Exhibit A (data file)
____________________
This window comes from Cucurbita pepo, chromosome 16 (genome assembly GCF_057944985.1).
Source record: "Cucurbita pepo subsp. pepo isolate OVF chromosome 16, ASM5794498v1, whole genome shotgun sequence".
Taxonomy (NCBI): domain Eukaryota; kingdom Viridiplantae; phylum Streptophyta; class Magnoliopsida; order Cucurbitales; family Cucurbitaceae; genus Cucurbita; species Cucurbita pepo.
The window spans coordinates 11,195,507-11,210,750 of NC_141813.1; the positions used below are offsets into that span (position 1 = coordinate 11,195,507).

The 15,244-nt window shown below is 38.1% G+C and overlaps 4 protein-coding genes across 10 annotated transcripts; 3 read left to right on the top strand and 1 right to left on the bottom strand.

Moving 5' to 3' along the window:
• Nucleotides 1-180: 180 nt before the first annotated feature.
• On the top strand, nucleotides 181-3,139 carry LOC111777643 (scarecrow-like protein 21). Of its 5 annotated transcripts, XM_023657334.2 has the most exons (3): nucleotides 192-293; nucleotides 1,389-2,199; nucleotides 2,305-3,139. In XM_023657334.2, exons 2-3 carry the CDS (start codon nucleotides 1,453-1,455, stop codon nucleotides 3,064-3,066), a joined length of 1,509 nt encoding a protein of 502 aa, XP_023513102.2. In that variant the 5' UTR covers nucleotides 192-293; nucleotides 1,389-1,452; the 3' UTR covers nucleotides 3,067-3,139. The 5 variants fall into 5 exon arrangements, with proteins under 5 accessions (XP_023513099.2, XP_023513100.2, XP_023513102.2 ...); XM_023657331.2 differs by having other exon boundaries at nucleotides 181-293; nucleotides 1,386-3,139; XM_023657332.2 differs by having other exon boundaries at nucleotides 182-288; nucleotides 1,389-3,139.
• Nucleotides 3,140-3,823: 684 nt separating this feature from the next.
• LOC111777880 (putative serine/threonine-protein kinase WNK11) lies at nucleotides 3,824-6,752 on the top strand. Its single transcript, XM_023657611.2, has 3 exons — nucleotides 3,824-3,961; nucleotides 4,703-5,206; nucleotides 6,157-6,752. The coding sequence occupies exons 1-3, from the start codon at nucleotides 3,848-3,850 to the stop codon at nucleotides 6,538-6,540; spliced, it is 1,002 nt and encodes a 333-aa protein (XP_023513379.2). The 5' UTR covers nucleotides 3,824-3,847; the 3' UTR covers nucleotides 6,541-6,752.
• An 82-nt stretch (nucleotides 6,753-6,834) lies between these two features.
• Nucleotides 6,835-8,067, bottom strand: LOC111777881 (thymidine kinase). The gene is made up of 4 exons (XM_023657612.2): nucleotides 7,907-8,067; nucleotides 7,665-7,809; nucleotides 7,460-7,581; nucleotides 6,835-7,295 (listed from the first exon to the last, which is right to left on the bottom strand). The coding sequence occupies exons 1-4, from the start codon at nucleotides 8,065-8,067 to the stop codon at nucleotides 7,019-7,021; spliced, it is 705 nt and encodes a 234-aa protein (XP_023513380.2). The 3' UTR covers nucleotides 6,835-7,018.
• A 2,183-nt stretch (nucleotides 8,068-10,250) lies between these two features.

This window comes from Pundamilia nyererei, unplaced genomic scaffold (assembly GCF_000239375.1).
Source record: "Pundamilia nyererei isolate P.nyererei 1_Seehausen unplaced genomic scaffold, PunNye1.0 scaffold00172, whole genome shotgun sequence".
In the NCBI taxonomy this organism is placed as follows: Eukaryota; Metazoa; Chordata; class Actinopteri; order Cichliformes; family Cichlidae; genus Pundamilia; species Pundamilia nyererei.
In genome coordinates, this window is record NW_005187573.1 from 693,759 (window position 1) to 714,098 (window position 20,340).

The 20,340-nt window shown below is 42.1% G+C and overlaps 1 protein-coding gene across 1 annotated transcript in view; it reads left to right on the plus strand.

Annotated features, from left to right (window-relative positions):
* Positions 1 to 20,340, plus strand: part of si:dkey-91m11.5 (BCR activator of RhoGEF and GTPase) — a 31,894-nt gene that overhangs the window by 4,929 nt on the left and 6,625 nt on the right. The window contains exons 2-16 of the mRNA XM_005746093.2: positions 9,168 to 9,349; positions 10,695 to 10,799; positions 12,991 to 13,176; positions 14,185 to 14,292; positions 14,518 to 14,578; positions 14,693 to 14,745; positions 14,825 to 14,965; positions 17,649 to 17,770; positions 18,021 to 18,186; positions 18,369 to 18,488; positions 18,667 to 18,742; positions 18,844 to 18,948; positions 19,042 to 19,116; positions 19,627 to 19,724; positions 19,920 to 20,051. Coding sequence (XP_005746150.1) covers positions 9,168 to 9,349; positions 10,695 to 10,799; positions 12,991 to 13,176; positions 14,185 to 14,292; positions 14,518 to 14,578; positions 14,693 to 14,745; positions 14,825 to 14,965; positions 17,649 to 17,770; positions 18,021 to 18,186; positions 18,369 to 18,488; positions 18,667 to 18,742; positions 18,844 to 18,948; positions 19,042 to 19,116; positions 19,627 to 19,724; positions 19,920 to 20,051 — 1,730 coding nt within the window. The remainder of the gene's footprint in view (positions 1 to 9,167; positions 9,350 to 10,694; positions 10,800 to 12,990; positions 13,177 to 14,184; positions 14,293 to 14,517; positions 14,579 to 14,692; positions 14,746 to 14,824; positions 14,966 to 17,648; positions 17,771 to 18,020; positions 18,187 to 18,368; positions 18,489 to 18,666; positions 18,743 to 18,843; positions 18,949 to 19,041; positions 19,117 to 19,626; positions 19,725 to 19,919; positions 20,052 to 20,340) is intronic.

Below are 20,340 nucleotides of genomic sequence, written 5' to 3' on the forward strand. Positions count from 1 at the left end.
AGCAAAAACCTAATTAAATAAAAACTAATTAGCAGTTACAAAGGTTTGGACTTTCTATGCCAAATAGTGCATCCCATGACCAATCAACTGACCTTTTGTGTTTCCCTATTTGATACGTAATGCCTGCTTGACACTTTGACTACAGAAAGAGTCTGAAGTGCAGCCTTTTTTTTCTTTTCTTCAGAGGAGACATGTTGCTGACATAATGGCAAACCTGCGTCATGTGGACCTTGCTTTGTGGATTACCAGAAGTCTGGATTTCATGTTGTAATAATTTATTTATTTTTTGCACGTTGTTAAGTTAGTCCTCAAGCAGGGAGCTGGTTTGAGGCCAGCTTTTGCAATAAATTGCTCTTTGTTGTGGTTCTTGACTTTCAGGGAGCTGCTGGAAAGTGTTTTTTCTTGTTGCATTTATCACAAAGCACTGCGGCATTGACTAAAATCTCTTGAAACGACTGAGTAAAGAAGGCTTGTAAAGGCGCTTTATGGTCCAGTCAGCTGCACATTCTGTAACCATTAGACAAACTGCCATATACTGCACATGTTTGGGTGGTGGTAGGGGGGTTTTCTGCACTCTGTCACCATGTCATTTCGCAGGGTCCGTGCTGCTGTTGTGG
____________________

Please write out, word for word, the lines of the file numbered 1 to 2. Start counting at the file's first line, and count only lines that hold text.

This window comes from Cucurbita pepo, chromosome 16 (genome assembly GCF_057944985.1).
Source record: "Cucurbita pepo subsp. pepo isolate OVF chromosome 16, ASM5794498v1, whole genome shotgun sequence".